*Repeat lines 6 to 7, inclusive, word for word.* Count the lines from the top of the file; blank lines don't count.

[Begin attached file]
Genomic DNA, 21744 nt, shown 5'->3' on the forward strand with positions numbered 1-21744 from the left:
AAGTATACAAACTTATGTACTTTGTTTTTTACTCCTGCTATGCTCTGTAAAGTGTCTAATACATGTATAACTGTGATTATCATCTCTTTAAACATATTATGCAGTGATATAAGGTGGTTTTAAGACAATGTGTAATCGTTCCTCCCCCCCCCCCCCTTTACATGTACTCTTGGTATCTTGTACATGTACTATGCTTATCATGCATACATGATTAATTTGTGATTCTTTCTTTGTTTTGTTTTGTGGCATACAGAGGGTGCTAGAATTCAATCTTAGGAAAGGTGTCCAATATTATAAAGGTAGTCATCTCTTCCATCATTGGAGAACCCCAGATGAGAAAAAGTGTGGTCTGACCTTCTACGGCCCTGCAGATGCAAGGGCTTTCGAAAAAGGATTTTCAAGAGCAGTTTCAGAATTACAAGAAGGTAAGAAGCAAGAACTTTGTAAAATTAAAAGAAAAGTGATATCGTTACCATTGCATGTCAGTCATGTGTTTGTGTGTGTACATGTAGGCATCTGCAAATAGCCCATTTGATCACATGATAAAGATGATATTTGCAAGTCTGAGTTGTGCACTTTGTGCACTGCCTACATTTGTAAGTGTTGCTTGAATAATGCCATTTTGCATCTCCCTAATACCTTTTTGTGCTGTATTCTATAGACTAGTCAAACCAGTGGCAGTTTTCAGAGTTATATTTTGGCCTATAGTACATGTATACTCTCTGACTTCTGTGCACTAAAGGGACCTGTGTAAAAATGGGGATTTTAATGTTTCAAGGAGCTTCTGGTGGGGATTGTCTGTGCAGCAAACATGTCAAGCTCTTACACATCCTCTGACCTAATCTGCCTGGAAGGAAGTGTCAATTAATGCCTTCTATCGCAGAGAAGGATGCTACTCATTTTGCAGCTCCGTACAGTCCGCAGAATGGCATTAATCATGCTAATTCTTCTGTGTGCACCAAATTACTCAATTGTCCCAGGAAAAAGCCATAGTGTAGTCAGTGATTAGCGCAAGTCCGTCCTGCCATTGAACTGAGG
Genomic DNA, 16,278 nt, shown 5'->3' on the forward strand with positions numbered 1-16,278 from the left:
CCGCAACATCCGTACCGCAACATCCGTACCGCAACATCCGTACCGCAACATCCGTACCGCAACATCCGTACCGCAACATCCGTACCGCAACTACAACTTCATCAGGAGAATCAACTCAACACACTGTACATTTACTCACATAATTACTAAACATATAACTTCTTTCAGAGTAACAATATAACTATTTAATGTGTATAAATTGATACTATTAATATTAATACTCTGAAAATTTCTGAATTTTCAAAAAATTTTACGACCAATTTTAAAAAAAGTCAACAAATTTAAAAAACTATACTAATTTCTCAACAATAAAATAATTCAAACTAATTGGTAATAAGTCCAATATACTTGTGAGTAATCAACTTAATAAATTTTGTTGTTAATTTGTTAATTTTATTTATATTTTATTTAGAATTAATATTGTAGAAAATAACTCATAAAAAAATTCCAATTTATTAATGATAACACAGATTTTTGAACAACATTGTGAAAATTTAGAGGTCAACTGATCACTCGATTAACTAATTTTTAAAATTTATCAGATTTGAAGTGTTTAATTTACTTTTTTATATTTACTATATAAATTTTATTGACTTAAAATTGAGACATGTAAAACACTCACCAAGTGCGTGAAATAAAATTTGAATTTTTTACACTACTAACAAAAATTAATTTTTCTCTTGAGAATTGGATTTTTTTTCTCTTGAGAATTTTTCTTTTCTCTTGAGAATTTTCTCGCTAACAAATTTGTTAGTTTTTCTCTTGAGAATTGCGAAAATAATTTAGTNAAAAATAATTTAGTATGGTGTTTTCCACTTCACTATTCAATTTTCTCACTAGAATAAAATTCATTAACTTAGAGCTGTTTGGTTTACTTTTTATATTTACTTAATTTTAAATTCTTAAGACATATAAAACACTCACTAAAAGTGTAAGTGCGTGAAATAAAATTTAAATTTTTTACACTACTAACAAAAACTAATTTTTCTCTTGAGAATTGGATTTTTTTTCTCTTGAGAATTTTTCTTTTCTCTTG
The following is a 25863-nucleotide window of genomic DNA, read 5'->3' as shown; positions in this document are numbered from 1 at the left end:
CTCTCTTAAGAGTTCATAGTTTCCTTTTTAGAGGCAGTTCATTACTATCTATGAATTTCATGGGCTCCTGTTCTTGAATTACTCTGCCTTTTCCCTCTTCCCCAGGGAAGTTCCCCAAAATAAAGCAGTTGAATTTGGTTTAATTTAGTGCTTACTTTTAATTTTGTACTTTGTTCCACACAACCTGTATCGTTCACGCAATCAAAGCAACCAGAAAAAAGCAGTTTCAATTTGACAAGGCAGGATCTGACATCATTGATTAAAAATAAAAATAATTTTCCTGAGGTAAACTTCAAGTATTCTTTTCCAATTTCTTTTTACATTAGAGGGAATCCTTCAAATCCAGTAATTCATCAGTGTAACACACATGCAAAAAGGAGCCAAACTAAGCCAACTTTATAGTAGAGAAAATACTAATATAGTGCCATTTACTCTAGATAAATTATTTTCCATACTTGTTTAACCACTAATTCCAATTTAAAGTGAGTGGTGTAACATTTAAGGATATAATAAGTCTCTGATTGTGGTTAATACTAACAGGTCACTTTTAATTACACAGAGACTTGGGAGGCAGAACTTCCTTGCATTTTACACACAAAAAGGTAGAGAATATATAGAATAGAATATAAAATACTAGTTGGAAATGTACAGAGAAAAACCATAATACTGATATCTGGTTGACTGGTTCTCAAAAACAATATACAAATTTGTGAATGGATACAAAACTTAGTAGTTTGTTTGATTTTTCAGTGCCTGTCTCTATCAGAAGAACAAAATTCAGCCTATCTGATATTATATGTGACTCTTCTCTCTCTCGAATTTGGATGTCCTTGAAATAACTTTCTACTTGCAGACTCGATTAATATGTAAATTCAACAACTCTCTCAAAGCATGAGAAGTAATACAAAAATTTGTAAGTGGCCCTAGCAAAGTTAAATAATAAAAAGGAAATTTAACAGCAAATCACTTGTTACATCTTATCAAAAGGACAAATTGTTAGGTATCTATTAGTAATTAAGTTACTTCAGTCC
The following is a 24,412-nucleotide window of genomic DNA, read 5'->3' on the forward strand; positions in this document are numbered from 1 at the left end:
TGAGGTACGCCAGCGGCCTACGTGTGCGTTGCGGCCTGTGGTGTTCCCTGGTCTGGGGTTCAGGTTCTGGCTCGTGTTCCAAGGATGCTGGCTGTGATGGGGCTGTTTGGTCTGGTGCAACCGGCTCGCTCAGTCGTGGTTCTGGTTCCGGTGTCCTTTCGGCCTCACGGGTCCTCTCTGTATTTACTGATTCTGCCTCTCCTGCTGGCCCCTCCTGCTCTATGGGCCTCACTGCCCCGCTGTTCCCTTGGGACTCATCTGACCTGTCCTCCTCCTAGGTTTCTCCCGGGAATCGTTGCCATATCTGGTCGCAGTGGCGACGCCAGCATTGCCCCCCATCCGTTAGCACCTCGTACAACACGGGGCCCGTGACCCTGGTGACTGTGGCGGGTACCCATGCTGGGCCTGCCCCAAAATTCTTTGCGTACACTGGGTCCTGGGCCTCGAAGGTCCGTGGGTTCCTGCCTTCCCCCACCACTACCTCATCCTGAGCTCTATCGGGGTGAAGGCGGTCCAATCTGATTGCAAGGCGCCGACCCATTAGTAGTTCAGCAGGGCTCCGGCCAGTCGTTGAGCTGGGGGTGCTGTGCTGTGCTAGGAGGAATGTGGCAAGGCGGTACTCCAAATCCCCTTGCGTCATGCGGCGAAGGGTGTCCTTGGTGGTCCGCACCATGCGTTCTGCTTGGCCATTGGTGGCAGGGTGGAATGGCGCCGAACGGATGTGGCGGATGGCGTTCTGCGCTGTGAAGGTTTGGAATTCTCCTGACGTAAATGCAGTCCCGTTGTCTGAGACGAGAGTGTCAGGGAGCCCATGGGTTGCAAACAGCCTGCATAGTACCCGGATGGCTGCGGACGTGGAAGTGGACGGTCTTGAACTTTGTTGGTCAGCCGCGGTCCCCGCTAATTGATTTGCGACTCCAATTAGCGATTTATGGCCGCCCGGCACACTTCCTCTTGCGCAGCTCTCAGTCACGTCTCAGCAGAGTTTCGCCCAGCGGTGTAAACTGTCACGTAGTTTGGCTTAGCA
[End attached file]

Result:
CTCTCTTAAGAGTTCATAGTTTCCTTTTTAGAGGCAGTTCATTACTATCTATGAATTTCATGGGCTCCTGTTCTTGAATTACTCTGCCTTTTCCCTCTTCCCCAGGGAAGTTCCCCAAAATAAAGCAGTTGAATTTGGTTTAATTTAGTGCTTACTTTTAATTTTGTACTTTGTTCCACACAACCTGTATCGTTCACGCAATCAAAGCAACCAGAAAAAAGCAGTTTCAATTTGACAAGGCAGGATCTGACATCATTGATTAAAAATAAAAATAATTTTCCTGAGGTAAACTTCAAGTATTCTTTTCCAATTTCTTTTTACATTAGAGGGAATCCTTCAAATCCAGTAATTCATCAGTGTAACACACATGCAAAAAGGAGCCAAACTAAGCCAACTTTATAGTAGAGAAAATACTAATATAGTGCCATTTACTCTAGATAAATTATTTTCCATACTTGTTTAACCACTAATTCCAATTTAAAGTGAGTGGTGTAACATTTAAGGATATAATAAGTCTCTGATTGTGGTTAATACTAACAGGTCACTTTTAATTACACAGAGACTTGGGAGGCAGAACTTCCTTGCATTTTACACACAAAAAGGTAGAGAATATATAGAATAGAATATAAAATACTAGTTGGAAATGTACAGAGAAAAACCATAATACTGATATCTGGTTGACTGGTTCTCAAAAACAATATACAAATTTGTGAATGGATACAAAACTTAGTAGTTTGTTTGATTTTTCAGTGCCTGTCTCTATCAGAAGAACAAAATTCAGCCTATCTGATATTATATGTGACTCTTCTCTCTCTCGAATTTGGATGTCCTTGAAATAACTTTCTACTTGCAGACTCGATTAATATGTAAATTCAACAACTCTCTCAAAGCATGAGAAGTAATACAAAAATTTGTAAGTGGCCCTAGCAAAGTTAAATAATAAAAAGGAAATTTAACAGCAAATCACTTGTTACATCTTATCAAAAGGACAAATTGTTAGGTATCTATTAGTAATTAAGTTACTTCAGTCC
The following is a 24,412-nucleotide window of genomic DNA, read 5'->3' on the forward strand; positions in this document are numbered from 1 at the left end: